Cardiology | December 21, 2022 | FREE
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AHA issues scientific statement on ACS in older patients

The American Heart Association (AHA) provided recommended strategies for managing acute coronary syndrome (ACS) in patients ages 75 years and older.

A scientific statement from the American Heart Association provided updated recommendations for management of acute coronary syndrome (ACS) in older patients.

The scientific statement reviewed age-related physiological changes that can lead to acute coronary syndrome, described the effects of common geriatric syndromes on cardiovascular disease outcomes, and recommended age-appropriate and guideline-concordant revascularization and acute coronary syndrome management strategies. The statement, which was published Dec. 12 by Circulation, offered “a synthesis of the information that has proliferated since the publication” of the organization's 2007 statement on the subject and particularly focused on patients ages 75 years and older.

The statement offered clinical considerations on each topic. Some relevant to hospital medicine include:

  • ACS represents a small proportion of all chest pain presentations in younger and older adults. ACS presentations without chest pain, such as shortness of breath, syncope, or sudden confusion, are more likely to occur in older adults.
  • High-sensitivity troponin assays are standard of care for identifying acute and chronic myocardial injury, but many older adults have persistent elevations attributable to myocardial fibrosis and chronic kidney disease that lessen the positive predictive value, so evaluating patterns of rise and fall is essential.
  • In the older patient with ACS, clopidogrel is the preferred P2Y12 inhibitor because of a significantly lower bleeding profile than ticagrelor or prasugrel, but for patients with ST-elevation myocardial infarction (STEMI) or complex anatomy, the use of ticagrelor is reasonable.
  • Older adults, particularly those with mobility or cognitive difficulties, may benefit from relatively simpler medication and dosing regimens than those commonly indicated by existing guidelines. Comorbidities, geriatric syndromes, and personal health care goals and preferences are also relevant factors to integrate within tailored regimens of care.
  • Immediate myocardial reperfusion by primary percutaneous coronary intervention (PCI) is beneficial in older patients with STEMI and may also reduce recurrent MI and repeat revascularization in patients with NSTEMI, but for older patients with cardiogenic shock and cardiac arrest, careful consideration of the high risk of adverse outcomes or futility of PCI is warranted.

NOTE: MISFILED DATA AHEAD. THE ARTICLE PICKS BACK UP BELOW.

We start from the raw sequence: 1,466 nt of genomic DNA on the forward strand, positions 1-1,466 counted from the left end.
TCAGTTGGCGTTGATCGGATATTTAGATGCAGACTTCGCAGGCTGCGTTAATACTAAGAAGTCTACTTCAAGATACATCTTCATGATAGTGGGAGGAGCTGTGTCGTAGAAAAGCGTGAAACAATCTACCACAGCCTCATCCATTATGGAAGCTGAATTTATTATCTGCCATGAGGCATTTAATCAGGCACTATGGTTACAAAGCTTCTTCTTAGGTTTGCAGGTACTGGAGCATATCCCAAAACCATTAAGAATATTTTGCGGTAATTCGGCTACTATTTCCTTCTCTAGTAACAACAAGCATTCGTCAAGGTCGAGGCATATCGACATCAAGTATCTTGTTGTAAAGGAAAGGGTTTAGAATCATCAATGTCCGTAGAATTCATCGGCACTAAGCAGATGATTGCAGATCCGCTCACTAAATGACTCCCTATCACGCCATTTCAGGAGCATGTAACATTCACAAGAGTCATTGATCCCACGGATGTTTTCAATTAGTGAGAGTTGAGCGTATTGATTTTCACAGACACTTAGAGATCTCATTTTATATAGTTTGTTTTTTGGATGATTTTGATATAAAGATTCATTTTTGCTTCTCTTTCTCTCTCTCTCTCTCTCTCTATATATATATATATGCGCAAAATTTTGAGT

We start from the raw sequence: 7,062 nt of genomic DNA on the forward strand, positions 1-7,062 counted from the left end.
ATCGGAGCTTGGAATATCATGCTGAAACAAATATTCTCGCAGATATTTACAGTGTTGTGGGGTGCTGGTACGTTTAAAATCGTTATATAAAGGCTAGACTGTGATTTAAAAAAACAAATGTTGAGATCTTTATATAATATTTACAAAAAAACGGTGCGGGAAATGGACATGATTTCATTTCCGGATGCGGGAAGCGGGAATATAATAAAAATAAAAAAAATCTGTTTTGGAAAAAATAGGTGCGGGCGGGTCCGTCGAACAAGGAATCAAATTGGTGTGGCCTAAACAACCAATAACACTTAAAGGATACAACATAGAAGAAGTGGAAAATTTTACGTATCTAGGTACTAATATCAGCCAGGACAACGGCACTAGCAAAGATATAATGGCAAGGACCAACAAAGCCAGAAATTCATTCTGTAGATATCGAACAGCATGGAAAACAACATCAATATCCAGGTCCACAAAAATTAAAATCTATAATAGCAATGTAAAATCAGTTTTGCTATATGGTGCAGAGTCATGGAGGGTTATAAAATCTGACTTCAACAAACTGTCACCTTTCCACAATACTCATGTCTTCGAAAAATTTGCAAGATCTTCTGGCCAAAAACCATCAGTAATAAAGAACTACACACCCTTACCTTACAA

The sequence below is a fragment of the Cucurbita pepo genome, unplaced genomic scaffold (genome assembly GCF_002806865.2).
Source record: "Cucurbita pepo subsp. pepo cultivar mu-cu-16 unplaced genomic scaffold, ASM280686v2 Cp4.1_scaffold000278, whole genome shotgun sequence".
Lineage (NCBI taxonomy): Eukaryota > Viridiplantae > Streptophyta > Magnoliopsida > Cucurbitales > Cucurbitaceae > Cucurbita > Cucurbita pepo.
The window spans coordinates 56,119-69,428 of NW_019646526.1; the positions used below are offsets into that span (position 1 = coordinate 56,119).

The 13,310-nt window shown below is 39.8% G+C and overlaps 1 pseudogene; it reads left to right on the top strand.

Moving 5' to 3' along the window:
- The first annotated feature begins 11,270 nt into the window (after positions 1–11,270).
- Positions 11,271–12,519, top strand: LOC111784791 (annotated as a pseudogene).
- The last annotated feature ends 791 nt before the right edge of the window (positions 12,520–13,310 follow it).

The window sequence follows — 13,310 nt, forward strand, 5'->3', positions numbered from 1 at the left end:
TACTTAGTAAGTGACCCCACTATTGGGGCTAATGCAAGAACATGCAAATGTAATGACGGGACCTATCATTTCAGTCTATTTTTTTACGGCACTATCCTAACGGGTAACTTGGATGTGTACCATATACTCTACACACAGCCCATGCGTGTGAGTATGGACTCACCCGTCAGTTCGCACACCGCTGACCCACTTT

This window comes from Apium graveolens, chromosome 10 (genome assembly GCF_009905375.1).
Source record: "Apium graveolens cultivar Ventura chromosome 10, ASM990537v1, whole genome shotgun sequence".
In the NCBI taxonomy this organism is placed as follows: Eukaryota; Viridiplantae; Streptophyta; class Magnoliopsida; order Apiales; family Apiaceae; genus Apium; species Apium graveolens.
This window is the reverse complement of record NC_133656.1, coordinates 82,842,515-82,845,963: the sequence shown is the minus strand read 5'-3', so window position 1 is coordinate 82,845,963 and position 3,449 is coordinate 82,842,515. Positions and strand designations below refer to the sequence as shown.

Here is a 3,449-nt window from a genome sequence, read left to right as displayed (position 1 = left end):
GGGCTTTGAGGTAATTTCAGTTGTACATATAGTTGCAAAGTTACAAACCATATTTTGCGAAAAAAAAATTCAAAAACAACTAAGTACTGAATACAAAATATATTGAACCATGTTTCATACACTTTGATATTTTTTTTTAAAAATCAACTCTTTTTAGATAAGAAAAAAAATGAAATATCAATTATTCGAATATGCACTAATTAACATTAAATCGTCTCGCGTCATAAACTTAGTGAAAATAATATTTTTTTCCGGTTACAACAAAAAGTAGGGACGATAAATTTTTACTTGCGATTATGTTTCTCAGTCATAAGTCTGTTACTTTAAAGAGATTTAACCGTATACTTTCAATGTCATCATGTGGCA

• Transitions of care are high-risk times for older adults after ACS; coordination of clinicians is integral to a successful discharge/transitional care plan for older patients with ACS. A detailed medication review and reconciliation are essential, ideally in collaboration with a pharmacist, to ensure that, once at home, the patient has access to and is taking the medications prescribed at discharge and that they are integrated with any additional pharmaceuticals acquired over-the-counter and from other clinicians.
  • Cardiac rehabilitation (CR) targets functional enhancement as a key outcome benefit. For many older adults, this is a vital clinical priority that is not fostered by other aspects of treatment, thereby reinforcing the distinctive value of CR.
  • Frailty is biologically linked to coronary artery disease and plays a key role in ACS management. CR provides opportunity for strength training, nutritional emphasis, and other strategies to mitigate frailty effects and improve patient-centered outcomes. Whereas many clinicians avoid CR for patients who are frail, in fact, patients who are frail often benefit the most.

“The management of ACS in the older adult population is more complex than in younger patients because of their anatomic complexity, physiological vulnerability, age-related risks (including prevalent geriatric syndromes), and heterogeneity in life expectancy and goals of care,” the statement concluded.